The Trinity Legacies Review Working Group is set to address two key historical legacy issues - the name of its Berkeley Library, named after an Irish-born slave owner, and the future of human remains stored at Trinity that were stolen from Inishbofin, Co Galway.
The Trinity Legacies Review Working Group, composed of representatives of Trinity’s student body, unions, and academics, met for the first time last week to consider evidence-based submissions from the university community and the wider public on the two key issues.
The working group will provide options for consideration to the relevant decision-making authority in Trinity.
It comes as universities and other institutions around the world investigate their historical legacies and consider how to address them.
Trinity says that academic research is underpinning its approach to legacy matters. The Trinity Colonial Legacies Project, established in 2021, has been examining and reflecting on Trinity’s colonial legacies through research and engagement with public audiences. Slavery, statues, curriculum development, museum, and library collections are all included in this project. Its findings are helping to inform the current review process.
Work on both matters is already well advanced, Trinity said. Earlier in November, Trinity academics attended a public consultation in Inishbofin to discuss the process with the island community. The Trinity Legacies Review Working Group is now inviting evidence-based submissions from the public on both issues.
More information on how to make submissions on these issues is here.
It is expected that the Trinity Board will be updated on the complex issues surrounding the Inishbofin human remains before Christmas, while the questions about the Berkeley Library name will come to the Board early in the New Year. Decisions will be made public as soon as they are reached.
Trinity’s Provost, Dr. Linda Doyle said: “I am glad to see that this process is underway. The goal is to shed light, not heat, on these complex legacy issues. Key to this process are the evidence-based submissions, which are an important part of broadening our understanding of all the dimensions of these matters.
“It is also a learning process for all of us and, if necessary, we will evolve the process as we learn.”
Inishbofin remains at Trinity College Dublin
The human remains that were removed from Inishbofin in 1890 for research purposes and without the islanders’ consent are associated with former Trinity-affiliated Professors Alfred C. Haddon and Andrew F. Dixon and are currently stored securely in Trinity’s Old Anatomy Museum.
As Trinity notes, it is clear from Haddon’s own account that these remains were acquired without the permission of the islanders:
"We two climbed over the gate, went down the enclosure which is practically a large graveyard, disturbing some cattle, stumbled along and entered the church, tumbling over the grave stones.
"In the corner we saw by the dim light the skulls in a recess in the wall. There must have been 40 or more, all broken, mostly useless, but we found a dozen which were worth carrying away, only one however having the face bones.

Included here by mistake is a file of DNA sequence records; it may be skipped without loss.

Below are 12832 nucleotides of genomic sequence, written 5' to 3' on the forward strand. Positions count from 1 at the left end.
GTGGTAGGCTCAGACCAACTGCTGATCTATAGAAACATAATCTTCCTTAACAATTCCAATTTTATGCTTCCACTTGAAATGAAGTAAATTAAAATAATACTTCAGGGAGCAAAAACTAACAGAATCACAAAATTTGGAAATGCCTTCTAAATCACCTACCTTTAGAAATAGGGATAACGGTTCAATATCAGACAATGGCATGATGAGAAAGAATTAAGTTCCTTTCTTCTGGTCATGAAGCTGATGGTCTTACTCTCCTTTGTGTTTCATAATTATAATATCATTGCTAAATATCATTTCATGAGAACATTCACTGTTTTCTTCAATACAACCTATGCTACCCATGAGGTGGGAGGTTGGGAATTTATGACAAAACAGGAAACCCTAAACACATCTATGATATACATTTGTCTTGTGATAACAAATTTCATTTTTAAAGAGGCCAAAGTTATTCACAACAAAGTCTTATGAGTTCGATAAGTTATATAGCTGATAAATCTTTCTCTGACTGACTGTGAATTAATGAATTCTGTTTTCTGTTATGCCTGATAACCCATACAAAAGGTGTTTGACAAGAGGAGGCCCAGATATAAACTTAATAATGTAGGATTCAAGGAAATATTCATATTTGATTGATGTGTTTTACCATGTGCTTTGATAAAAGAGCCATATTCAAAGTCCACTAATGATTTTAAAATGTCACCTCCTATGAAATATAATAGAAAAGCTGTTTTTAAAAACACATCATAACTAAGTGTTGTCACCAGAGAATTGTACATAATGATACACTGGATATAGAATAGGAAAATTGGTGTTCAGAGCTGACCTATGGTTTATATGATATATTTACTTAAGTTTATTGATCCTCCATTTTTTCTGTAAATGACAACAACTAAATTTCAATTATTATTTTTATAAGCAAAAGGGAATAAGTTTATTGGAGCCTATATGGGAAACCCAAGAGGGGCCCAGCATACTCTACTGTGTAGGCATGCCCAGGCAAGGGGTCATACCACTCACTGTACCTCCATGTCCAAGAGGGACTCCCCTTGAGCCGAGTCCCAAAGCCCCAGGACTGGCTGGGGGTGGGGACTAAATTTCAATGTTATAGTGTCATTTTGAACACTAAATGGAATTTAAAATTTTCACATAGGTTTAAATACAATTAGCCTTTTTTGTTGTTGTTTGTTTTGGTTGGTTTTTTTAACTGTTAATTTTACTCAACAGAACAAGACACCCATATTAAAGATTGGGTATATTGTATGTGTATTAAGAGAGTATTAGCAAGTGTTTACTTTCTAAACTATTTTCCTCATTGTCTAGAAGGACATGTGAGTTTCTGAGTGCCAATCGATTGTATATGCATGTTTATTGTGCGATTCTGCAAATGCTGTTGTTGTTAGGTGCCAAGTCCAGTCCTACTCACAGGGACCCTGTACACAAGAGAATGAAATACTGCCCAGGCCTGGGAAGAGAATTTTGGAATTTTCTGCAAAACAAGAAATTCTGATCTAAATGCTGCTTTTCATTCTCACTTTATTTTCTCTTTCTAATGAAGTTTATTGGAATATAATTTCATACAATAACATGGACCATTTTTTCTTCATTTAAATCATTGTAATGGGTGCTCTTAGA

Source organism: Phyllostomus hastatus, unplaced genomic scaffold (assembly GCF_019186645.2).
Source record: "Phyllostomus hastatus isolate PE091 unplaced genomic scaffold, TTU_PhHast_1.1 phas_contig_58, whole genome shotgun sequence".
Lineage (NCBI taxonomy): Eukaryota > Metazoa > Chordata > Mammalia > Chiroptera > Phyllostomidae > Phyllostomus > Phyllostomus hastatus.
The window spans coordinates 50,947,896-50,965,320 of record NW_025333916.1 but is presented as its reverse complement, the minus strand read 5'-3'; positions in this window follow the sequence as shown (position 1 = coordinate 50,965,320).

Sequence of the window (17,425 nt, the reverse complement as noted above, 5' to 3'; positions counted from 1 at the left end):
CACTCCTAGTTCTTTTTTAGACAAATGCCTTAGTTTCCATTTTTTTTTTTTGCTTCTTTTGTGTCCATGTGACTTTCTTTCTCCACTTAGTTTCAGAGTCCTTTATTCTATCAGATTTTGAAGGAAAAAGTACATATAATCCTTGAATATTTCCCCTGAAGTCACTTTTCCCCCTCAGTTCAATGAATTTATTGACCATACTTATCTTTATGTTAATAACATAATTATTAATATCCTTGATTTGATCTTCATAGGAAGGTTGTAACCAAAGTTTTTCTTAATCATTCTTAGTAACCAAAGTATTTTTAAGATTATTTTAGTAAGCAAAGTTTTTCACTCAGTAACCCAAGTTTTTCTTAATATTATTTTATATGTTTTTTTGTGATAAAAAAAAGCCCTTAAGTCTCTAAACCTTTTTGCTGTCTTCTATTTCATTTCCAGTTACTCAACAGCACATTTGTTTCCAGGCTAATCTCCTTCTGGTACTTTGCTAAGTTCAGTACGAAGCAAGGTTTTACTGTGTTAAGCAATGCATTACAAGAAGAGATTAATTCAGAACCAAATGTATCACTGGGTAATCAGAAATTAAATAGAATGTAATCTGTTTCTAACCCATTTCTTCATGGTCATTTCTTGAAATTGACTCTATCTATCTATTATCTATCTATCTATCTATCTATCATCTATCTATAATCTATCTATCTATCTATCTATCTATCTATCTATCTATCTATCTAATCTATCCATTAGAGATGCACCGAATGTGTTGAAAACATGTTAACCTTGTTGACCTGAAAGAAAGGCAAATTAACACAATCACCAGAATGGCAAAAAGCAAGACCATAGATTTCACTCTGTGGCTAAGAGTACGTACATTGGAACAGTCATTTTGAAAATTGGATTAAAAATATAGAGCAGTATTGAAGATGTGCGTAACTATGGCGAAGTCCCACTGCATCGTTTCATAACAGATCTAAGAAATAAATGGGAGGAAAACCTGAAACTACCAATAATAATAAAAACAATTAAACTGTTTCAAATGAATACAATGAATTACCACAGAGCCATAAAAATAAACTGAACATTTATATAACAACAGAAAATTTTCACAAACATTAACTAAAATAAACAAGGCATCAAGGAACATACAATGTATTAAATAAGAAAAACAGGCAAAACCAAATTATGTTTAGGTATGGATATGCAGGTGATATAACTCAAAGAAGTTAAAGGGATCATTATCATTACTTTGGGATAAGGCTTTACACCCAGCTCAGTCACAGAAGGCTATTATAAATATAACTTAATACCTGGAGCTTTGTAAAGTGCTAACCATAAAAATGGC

"Whilst we were thus engaged we heard 2 men slowly walking along the road and like Brer Fox we lay low and like the Tar Baby, 'kept on saying nothing'.
"When the coast was clear we put our spoils in the sack and cautiously made our wat back to the road. Then it did not matter who saw us. The sailors wanted to take the sack when we got back to the boat but Dixon would not give it up and when asked what was in it said 'Potheen'. So without any further trouble we got the skulls aboard and then we packed them in Dixon's portmanteau and locked it and no except our two selves had an idea that there are a dozen human skulls on board and they shan't know either."
Trinity’s Old Anatomy Museum, which is used for research and teaching purposes, contains human remains from all over the world collected by Trinity researchers, mostly in the late 19th century, when the practice was commonplace.
In 2009, following an official request, Trinity repatriated four Kiwi tangata, consisting of three skulls and a complete skeleton, to the National Museum of New Zealand Te Papa Tongarewa.
An evidence document on this issue compiled by Trinity academics can be viewed here. Next-stage submissions on this sensitive issue are invited on or before Wednesday, December 7, 2022.
Berkeley Library at Trinity College Dublin
Trinity’s main library was named in 1978 after the philosopher George Berkeley, whose history as a slave owner has since been well documented. Trinity is seeking written submissions on the name of the Berkeley Library, following a de-naming petition from students.
According to Trinity, George Berkeley (1686-1753) was a renowned Irish philosopher after whom both the college and the city of Berkeley, California are named, as well as a residential college at Yale University.
A former fellow at Trinity College Dublin and Dean of Derry in the Church of Ireland, Berkeley acquired at least four slaves on his Rhode Island estate in 1730-31. Berkeley had bought a 96-acre plantation there while planning a colonial university in Bermuda; the scheme failed and he donated his plantation and portions of his library to Yale College and a selection from his library to Harvard College.
A working document by Trinity historians can be viewed here. In this case, next-stage submissions are invited by Tuesday, January 31, 2023.